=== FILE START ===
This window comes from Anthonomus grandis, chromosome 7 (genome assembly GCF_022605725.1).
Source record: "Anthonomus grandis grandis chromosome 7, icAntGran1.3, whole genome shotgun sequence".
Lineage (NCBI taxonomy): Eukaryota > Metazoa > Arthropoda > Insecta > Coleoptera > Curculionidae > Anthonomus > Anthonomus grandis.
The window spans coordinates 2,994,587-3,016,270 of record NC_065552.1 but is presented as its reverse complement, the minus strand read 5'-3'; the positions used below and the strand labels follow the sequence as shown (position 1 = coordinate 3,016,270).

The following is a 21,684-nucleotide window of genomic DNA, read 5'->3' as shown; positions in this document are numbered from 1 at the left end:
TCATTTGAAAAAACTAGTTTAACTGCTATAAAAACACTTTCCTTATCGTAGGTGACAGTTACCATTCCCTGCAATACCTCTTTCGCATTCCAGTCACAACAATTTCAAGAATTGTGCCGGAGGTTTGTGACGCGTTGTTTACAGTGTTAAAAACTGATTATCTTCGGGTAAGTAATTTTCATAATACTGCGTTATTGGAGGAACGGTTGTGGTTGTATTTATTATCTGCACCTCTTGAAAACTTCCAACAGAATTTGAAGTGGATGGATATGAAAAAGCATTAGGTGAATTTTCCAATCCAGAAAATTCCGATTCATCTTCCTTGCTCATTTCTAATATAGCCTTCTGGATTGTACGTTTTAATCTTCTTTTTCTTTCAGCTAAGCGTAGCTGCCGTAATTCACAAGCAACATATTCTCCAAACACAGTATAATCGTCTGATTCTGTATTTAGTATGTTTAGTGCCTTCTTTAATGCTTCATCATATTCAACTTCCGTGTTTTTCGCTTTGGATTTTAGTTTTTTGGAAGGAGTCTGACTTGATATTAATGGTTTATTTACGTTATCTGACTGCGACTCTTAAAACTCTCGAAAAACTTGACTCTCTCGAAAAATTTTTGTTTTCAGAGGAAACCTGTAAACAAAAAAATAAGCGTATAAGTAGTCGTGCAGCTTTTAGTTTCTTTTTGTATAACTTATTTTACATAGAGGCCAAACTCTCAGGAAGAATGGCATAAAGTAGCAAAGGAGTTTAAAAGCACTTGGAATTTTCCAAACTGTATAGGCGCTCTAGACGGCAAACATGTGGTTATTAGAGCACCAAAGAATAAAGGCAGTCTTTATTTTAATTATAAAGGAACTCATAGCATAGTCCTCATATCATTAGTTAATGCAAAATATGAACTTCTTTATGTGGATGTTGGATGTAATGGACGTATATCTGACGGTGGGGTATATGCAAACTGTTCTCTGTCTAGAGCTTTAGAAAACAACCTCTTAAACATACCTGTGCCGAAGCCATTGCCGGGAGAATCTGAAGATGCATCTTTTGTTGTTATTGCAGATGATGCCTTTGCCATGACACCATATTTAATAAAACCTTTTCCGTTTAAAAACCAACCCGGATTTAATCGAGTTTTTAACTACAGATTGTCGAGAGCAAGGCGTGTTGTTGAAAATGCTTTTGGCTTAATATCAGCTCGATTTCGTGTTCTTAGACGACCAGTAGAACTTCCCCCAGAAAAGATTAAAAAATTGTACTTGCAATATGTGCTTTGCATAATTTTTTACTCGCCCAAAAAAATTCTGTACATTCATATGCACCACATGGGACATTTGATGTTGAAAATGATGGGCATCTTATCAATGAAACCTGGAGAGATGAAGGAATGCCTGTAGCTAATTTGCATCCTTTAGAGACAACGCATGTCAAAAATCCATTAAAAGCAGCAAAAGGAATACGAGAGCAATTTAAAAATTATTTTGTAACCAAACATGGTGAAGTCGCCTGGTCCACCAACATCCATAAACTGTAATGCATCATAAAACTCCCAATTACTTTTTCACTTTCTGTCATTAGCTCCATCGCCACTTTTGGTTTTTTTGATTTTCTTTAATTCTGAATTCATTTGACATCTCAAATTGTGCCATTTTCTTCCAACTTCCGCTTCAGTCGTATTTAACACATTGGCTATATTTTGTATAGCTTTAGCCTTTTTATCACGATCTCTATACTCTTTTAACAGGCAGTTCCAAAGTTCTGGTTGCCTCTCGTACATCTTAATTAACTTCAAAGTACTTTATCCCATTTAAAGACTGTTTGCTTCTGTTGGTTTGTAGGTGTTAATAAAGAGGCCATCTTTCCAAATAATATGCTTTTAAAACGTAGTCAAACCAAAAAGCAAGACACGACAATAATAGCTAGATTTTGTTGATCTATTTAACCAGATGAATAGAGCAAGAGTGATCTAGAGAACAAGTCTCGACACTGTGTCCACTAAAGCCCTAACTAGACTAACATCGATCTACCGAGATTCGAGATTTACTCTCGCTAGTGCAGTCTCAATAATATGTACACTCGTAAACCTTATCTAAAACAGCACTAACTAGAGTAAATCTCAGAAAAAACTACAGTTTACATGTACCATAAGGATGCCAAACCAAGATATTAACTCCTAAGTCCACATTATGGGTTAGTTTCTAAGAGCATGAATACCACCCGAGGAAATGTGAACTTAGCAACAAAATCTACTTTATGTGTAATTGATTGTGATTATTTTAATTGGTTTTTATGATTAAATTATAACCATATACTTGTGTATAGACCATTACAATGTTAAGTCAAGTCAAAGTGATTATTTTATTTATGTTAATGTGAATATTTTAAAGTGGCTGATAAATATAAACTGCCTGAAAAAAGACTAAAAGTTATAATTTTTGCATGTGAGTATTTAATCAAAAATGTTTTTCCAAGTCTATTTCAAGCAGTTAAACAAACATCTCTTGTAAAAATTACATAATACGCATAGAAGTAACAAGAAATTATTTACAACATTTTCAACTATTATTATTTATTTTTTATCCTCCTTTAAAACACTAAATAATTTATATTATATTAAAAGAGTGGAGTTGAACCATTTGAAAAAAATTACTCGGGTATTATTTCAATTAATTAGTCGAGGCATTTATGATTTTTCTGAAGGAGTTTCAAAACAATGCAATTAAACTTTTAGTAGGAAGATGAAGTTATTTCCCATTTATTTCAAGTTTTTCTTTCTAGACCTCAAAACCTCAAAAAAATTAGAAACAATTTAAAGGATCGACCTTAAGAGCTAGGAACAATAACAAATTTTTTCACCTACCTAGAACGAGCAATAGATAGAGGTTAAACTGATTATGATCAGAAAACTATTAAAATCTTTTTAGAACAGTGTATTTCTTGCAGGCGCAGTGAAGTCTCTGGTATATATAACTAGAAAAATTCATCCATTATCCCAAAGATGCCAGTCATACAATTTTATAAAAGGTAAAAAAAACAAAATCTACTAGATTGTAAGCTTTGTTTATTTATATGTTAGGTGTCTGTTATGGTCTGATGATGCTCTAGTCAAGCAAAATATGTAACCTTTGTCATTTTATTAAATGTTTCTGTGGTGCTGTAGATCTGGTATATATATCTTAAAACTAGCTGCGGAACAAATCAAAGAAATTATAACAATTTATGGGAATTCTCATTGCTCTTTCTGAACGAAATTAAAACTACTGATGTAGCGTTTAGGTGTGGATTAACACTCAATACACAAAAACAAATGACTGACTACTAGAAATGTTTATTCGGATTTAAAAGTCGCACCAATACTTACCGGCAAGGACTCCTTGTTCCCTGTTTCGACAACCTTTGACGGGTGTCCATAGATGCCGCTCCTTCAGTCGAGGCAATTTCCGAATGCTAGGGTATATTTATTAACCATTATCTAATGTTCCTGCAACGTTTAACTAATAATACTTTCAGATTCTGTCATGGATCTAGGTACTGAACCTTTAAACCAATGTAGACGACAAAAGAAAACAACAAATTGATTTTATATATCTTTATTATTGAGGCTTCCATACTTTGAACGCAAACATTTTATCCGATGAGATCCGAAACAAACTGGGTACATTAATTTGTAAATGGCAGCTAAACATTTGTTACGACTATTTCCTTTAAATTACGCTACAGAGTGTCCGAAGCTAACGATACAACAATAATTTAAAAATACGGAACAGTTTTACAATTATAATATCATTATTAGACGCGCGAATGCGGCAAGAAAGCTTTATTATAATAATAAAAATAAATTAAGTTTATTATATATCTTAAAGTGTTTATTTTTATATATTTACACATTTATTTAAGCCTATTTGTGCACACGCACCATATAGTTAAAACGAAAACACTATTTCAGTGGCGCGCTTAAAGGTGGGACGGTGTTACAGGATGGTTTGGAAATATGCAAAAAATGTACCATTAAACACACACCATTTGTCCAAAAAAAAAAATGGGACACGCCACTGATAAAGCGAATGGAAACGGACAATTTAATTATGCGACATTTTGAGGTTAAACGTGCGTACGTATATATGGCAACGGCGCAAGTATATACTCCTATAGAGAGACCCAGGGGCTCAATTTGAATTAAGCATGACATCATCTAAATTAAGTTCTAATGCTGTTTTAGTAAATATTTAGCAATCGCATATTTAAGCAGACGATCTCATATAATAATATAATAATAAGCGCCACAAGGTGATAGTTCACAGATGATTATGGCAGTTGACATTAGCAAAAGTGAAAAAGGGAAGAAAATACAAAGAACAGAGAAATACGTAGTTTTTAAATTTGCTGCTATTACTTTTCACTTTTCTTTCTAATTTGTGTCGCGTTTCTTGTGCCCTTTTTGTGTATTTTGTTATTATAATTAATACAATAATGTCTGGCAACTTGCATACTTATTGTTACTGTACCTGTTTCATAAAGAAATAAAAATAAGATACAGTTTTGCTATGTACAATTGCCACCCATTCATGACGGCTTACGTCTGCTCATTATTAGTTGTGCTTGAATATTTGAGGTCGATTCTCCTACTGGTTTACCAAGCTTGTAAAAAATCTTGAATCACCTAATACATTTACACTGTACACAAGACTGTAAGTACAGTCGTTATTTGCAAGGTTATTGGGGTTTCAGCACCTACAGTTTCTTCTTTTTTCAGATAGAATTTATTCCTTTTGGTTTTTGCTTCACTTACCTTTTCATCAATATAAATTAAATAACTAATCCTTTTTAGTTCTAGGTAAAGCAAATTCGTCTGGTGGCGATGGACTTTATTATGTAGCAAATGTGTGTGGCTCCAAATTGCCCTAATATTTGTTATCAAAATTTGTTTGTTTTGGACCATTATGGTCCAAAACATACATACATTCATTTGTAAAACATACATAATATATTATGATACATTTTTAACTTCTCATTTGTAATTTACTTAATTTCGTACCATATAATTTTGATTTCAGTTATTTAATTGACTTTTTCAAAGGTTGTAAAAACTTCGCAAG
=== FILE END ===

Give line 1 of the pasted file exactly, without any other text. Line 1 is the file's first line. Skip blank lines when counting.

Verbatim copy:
This window comes from Anthonomus grandis, chromosome 7 (genome assembly GCF_022605725.1).